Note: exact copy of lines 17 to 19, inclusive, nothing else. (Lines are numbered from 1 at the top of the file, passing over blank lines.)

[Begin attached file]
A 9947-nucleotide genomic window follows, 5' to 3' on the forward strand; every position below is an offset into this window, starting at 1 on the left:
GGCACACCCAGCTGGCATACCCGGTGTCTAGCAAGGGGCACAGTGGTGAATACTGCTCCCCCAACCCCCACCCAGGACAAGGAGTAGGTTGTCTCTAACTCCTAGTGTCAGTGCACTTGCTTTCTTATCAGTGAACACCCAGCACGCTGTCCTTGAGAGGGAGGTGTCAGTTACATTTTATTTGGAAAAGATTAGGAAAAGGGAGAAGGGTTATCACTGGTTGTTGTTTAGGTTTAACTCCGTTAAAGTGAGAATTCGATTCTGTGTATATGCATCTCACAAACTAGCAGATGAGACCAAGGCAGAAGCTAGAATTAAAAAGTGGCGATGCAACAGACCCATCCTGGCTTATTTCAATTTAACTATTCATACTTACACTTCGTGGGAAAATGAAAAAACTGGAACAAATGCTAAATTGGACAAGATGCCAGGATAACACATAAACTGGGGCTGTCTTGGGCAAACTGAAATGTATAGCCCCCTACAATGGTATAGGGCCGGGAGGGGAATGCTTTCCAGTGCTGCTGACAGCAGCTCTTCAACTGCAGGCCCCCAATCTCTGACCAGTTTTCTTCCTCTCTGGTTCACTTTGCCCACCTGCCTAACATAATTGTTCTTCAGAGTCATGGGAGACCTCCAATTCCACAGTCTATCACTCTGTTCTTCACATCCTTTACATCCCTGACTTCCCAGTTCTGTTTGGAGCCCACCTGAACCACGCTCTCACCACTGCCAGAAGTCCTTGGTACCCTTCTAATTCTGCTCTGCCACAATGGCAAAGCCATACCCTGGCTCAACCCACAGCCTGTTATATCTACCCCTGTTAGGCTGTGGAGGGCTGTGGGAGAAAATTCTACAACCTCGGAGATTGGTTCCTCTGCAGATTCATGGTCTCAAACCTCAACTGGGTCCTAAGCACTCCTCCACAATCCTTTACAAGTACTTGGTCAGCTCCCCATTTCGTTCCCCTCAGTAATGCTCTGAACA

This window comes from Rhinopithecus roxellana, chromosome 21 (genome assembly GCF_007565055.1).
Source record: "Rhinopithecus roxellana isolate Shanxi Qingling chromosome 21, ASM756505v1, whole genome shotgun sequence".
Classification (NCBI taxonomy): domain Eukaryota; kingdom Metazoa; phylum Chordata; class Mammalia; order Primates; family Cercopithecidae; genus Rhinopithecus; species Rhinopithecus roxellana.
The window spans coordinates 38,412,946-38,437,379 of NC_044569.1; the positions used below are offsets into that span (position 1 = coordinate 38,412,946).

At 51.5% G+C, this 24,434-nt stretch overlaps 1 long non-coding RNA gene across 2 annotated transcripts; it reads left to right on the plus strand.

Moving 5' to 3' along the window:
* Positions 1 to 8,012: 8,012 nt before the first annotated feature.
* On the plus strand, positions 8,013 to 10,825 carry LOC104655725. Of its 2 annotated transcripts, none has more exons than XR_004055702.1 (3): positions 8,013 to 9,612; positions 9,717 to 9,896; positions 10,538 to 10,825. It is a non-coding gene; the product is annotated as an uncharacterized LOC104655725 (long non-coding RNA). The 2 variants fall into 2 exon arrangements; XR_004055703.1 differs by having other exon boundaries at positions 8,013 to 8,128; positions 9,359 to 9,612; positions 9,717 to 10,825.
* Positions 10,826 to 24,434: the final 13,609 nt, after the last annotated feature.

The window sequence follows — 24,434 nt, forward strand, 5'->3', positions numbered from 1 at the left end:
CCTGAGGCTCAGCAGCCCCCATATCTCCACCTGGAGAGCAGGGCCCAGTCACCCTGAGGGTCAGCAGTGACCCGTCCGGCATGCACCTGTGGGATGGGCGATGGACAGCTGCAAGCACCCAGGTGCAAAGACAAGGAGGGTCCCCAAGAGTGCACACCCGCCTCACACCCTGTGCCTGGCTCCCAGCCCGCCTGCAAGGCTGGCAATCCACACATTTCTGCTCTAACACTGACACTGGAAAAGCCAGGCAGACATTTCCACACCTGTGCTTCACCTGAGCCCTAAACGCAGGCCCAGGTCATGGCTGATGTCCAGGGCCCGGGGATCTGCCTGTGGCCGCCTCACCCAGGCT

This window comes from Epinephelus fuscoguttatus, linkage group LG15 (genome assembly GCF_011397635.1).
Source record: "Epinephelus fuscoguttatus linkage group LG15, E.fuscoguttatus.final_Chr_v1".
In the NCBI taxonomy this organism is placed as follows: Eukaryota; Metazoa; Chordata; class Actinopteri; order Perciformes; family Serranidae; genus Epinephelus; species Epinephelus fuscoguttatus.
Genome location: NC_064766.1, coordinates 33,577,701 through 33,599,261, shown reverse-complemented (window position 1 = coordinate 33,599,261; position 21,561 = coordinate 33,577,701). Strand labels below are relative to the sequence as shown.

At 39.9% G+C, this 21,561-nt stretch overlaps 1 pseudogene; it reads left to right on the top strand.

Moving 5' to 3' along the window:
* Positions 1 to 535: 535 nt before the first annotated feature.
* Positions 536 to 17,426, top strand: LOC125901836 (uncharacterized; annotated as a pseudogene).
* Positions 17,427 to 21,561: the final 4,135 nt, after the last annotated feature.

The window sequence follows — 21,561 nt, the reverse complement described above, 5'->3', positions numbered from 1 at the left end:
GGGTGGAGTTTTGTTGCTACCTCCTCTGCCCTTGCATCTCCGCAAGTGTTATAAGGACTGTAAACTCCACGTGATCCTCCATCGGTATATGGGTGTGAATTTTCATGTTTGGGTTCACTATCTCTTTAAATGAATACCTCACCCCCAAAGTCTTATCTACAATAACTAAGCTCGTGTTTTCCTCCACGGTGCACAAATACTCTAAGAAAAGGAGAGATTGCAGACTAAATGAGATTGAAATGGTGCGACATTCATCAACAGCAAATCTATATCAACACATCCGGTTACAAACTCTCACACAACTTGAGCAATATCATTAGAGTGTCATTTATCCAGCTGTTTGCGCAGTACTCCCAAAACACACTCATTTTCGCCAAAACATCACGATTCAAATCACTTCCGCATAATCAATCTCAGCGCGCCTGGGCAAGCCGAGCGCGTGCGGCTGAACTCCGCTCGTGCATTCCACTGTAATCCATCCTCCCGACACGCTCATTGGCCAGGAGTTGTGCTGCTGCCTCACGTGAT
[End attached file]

Genome location: NC_064766.1, coordinates 33,577,701 through 33,599,261, shown reverse-complemented (window position 1 = coordinate 33,599,261; position 21,561 = coordinate 33,577,701). Strand labels below are relative to the sequence as shown.

At 39.9% G+C, this 21,561-nt stretch overlaps 1 pseudogene; it reads left to right on the top strand.

Moving 5' to 3' along the window: